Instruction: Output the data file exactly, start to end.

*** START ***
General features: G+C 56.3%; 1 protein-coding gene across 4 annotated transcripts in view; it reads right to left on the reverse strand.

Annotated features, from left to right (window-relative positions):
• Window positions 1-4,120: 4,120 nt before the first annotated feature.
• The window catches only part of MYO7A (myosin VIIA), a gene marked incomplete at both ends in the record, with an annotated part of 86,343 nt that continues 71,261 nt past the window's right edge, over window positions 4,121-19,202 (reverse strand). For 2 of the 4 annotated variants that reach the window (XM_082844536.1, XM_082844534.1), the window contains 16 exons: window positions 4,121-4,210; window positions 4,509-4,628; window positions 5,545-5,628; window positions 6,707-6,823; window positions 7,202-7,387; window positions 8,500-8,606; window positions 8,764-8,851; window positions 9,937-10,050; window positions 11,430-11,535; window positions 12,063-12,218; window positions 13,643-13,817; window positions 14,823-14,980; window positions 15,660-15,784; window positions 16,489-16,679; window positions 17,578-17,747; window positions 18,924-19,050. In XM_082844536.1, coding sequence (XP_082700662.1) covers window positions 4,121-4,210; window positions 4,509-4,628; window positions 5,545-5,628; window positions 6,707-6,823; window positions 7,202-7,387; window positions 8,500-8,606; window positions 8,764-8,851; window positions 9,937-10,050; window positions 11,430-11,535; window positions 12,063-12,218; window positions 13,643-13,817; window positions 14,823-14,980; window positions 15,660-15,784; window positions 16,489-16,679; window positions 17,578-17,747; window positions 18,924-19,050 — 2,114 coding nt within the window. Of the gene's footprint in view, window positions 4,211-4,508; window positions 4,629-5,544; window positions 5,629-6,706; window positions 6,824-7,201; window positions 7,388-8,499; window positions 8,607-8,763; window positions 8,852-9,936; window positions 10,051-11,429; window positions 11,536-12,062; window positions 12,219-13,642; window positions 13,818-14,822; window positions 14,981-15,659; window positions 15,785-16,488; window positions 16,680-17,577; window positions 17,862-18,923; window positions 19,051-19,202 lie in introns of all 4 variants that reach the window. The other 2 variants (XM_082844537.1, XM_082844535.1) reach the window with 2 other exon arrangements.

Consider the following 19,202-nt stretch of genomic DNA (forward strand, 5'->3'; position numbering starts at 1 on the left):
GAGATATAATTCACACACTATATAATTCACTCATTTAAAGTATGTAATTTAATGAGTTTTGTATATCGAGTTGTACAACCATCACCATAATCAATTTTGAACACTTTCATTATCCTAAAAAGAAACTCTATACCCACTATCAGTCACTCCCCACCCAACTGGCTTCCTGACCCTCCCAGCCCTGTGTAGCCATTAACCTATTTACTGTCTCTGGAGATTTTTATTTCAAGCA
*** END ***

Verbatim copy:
General features: G+C 56.3%; 1 protein-coding gene across 4 annotated transcripts in view; it reads right to left on the reverse strand.

Annotated features, from left to right (window-relative positions):
• Window positions 1-4,120: 4,120 nt before the first annotated feature.
• The window catches only part of MYO7A (myosin VIIA), a gene marked incomplete at both ends in the record, with an annotated part of 86,343 nt that continues 71,261 nt past the window's right edge, over window positions 4,121-19,202 (reverse strand). For 2 of the 4 annotated variants that reach the window (XM_082844536.1, XM_082844534.1), the window contains 16 exons: window positions 4,121-4,210; window positions 4,509-4,628; window positions 5,545-5,628; window positions 6,707-6,823; window positions 7,202-7,387; window positions 8,500-8,606; window positions 8,764-8,851; window positions 9,937-10,050; window positions 11,430-11,535; window positions 12,063-12,218; window positions 13,643-13,817; window positions 14,823-14,980; window positions 15,660-15,784; window positions 16,489-16,679; window positions 17,578-17,747; window positions 18,924-19,050. In XM_082844536.1, coding sequence (XP_082700662.1) covers window positions 4,121-4,210; window positions 4,509-4,628; window positions 5,545-5,628; window positions 6,707-6,823; window positions 7,202-7,387; window positions 8,500-8,606; window positions 8,764-8,851; window positions 9,937-10,050; window positions 11,430-11,535; window positions 12,063-12,218; window positions 13,643-13,817; window positions 14,823-14,980; window positions 15,660-15,784; window positions 16,489-16,679; window positions 17,578-17,747; window positions 18,924-19,050 — 2,114 coding nt within the window. Of the gene's footprint in view, window positions 4,211-4,508; window positions 4,629-5,544; window positions 5,629-6,706; window positions 6,824-7,201; window positions 7,388-8,499; window positions 8,607-8,763; window positions 8,852-9,936; window positions 10,051-11,429; window positions 11,536-12,062; window positions 12,219-13,642; window positions 13,818-14,822; window positions 14,981-15,659; window positions 15,785-16,488; window positions 16,680-17,577; window positions 17,862-18,923; window positions 19,051-19,202 lie in introns of all 4 variants that reach the window. The other 2 variants (XM_082844537.1, XM_082844535.1) reach the window with 2 other exon arrangements.

Consider the following 19,202-nt stretch of genomic DNA (forward strand, 5'->3'; position numbering starts at 1 on the left):
GAGATATAATTCACACACTATATAATTCACTCATTTAAAGTATGTAATTTAATGAGTTTTGTATATCGAGTTGTACAACCATCACCATAATCAATTTTGAACACTTTCATTATCCTAAAAAGAAACTCTATACCCACTATCAGTCACTCCCCACCCAACTGGCTTCCTGACCCTCCCAGCCCTGTGTAGCCATTAACCTATTTACTGTCTCTGGAGATTTTTATTTCAAGCA